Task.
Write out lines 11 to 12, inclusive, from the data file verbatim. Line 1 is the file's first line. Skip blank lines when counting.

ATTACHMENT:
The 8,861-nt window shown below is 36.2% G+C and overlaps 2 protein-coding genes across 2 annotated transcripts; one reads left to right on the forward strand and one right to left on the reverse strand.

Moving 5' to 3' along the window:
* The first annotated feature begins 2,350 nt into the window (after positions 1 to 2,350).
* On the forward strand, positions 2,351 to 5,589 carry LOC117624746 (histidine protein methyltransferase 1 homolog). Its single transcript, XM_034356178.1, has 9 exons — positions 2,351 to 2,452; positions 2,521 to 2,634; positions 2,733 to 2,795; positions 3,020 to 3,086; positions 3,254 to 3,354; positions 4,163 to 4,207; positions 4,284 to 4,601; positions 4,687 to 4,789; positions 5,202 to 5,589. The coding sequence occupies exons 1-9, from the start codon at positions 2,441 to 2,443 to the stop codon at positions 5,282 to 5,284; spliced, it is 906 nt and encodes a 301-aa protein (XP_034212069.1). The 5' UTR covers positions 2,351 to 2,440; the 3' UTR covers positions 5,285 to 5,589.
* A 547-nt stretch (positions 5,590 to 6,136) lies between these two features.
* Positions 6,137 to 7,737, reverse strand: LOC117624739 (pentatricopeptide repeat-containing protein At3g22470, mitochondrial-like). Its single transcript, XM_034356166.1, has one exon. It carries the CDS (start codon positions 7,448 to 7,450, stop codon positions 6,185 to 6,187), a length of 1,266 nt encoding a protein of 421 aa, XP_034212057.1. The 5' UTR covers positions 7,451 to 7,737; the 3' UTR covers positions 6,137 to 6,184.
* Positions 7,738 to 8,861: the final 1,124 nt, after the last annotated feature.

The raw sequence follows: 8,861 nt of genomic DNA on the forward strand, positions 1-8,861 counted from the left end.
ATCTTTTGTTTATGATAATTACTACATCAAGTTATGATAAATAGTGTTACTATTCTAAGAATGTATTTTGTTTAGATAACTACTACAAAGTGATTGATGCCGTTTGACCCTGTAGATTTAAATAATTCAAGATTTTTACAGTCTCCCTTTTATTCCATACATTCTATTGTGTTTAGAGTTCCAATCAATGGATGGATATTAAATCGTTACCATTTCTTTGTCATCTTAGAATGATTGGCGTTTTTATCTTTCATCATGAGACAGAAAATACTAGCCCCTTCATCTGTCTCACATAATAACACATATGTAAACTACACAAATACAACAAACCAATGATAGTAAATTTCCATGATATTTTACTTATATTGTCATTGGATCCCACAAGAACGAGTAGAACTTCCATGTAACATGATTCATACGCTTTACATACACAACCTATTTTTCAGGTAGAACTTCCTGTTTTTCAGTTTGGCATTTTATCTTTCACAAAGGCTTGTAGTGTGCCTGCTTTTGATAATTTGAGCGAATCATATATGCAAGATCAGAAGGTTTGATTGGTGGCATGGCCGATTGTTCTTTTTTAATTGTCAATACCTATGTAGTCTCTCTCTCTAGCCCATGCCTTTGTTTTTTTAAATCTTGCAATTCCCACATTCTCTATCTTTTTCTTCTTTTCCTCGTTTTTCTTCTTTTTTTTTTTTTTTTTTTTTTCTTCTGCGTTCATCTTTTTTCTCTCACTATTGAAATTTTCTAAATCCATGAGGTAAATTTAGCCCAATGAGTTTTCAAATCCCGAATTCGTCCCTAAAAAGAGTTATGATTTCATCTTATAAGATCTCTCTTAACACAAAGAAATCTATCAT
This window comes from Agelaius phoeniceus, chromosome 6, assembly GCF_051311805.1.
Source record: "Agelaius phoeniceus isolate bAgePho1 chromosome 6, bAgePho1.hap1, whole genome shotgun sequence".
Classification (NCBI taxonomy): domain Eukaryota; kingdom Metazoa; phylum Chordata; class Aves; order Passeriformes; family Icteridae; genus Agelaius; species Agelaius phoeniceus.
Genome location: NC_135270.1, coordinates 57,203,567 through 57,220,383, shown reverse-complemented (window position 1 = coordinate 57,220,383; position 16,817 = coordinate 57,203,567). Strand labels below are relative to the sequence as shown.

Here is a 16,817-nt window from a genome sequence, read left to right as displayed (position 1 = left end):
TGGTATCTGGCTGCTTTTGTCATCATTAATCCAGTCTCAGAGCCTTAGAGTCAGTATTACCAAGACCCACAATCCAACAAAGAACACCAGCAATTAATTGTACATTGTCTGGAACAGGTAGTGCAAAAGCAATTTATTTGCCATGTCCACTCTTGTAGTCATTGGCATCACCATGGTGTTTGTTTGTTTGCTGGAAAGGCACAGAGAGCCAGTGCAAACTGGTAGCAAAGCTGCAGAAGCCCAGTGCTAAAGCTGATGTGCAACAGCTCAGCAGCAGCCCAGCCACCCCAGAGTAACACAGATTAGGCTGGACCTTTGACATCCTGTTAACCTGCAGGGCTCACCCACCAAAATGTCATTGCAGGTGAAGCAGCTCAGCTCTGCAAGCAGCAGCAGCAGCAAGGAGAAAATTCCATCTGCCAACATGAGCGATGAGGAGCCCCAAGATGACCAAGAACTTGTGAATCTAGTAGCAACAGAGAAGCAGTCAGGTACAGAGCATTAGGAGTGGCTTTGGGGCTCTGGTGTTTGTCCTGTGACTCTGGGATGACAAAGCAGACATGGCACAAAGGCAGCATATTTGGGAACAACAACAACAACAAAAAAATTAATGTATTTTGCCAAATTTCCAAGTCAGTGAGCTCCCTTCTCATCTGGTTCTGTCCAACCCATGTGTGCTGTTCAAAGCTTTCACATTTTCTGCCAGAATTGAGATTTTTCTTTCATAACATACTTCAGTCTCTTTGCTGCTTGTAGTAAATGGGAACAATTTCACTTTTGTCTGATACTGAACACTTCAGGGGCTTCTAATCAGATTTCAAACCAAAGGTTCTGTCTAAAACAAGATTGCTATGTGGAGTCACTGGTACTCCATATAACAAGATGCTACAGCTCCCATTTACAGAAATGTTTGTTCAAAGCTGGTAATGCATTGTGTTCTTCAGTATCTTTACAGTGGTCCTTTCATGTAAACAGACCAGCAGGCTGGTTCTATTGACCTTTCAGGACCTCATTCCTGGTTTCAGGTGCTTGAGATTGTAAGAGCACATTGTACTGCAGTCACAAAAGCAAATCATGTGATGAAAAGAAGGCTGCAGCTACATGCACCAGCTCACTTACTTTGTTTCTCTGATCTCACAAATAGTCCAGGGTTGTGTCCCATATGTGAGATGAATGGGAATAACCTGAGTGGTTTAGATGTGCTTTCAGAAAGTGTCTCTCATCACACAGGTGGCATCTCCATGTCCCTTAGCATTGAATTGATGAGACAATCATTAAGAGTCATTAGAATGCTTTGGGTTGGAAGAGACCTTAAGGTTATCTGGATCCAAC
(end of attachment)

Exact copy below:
Source record: "Agelaius phoeniceus isolate bAgePho1 chromosome 6, bAgePho1.hap1, whole genome shotgun sequence".
Classification (NCBI taxonomy): domain Eukaryota; kingdom Metazoa; phylum Chordata; class Aves; order Passeriformes; family Icteridae; genus Agelaius; species Agelaius phoeniceus.